African American Humour and the Construction of a Mature Female Middle-Class Identity in Clarence Major’s Such Was the Season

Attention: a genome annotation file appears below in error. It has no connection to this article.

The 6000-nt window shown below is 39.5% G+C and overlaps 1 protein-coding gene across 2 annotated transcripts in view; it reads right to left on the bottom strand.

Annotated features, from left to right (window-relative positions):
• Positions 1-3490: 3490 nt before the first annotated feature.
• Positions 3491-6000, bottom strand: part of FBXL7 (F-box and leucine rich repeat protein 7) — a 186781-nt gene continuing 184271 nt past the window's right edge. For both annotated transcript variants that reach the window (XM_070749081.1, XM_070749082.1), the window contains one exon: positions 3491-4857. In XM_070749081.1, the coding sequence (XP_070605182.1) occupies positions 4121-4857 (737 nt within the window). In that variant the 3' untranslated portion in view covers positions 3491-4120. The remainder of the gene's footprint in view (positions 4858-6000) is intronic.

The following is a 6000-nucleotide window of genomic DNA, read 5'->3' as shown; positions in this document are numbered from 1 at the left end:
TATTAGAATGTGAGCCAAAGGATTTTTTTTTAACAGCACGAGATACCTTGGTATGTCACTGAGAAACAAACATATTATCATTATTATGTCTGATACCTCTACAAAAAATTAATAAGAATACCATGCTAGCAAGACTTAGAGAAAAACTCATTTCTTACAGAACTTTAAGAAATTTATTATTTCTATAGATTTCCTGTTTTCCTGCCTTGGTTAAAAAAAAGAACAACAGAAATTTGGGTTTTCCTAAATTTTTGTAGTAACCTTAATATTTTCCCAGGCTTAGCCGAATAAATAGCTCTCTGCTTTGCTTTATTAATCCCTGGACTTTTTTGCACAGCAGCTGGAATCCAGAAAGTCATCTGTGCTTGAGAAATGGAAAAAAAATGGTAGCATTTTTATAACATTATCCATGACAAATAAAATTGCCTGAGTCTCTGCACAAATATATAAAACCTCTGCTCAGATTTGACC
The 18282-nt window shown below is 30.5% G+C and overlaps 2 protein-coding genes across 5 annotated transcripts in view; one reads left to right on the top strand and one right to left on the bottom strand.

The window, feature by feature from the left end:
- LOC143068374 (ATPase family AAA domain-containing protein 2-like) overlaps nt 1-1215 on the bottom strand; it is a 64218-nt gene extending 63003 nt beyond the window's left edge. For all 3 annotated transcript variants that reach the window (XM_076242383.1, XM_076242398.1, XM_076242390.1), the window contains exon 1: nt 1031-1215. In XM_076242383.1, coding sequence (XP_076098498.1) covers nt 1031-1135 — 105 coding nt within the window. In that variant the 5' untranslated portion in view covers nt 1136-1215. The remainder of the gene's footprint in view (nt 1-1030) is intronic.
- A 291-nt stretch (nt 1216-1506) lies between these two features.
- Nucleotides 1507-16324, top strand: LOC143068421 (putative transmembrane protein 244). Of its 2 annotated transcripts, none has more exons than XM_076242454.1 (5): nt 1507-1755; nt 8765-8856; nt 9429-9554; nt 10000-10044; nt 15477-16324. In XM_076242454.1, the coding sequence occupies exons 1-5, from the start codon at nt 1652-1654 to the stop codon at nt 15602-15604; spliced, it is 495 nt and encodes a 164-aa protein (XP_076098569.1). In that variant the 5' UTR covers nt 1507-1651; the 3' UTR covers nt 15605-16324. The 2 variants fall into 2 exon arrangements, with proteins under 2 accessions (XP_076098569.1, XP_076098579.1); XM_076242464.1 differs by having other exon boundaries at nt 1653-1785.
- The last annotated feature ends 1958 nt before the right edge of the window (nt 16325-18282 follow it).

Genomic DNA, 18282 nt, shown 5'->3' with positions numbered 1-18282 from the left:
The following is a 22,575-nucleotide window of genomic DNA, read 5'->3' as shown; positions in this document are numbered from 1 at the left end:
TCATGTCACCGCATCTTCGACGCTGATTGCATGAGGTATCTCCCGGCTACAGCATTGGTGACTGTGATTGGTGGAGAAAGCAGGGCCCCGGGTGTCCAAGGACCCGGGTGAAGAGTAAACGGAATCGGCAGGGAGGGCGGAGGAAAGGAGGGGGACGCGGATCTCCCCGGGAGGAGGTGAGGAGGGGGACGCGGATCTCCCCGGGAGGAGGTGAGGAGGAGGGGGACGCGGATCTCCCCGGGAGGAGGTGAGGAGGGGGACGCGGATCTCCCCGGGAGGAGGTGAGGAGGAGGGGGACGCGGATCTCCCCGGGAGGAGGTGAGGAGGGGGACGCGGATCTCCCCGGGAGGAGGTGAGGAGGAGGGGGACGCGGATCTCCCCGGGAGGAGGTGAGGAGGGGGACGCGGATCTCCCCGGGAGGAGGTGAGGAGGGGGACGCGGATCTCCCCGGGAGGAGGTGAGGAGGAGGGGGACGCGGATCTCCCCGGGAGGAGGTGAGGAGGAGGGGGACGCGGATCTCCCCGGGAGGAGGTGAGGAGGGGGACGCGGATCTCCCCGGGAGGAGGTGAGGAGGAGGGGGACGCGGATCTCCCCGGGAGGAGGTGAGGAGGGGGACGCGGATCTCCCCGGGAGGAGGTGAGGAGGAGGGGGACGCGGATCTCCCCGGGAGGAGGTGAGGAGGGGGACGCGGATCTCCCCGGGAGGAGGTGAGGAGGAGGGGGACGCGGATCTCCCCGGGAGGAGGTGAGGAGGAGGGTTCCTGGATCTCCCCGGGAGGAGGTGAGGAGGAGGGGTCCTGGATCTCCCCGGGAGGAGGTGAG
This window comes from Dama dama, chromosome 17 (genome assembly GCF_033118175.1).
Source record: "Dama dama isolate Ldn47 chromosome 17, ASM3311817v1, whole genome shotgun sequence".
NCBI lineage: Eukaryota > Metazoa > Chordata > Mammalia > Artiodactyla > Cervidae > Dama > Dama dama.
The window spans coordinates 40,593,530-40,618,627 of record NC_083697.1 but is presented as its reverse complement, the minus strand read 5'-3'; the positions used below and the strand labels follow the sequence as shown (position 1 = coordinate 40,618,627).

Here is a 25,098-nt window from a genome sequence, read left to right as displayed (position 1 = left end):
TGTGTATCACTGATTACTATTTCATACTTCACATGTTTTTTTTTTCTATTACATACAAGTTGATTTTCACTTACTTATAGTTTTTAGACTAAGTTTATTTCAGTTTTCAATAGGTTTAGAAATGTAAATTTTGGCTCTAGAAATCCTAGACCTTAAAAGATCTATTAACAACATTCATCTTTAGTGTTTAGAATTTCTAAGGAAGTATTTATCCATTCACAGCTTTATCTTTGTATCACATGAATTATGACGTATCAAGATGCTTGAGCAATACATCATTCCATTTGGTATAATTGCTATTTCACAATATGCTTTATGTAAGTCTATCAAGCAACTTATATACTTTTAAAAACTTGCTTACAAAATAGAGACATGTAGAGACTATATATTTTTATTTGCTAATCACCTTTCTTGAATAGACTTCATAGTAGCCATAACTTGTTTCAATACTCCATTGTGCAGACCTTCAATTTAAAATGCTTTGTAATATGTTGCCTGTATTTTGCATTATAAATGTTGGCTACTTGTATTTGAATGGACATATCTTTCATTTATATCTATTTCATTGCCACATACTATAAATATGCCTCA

Older black women have historically been portrayed as the matriarch or the Black Mammy and featured in stereotypical roles to assist white families within mainstream US visual culture. In literary fiction, African American painter and writer Clarence Major utilises African American speech acts and humour as key elements of his narrative to negotiate the mature identity of his 60+-year-old protagonist, Annie Eliza, in his relatively unknown novel Such Was the Season. As part of the African American canon of the late twentieth century, I argue that Major seeks to document the experiences of ageing black women in fictional literature and to establish their lives and experiences as legitimate themes for mainstream audiences.
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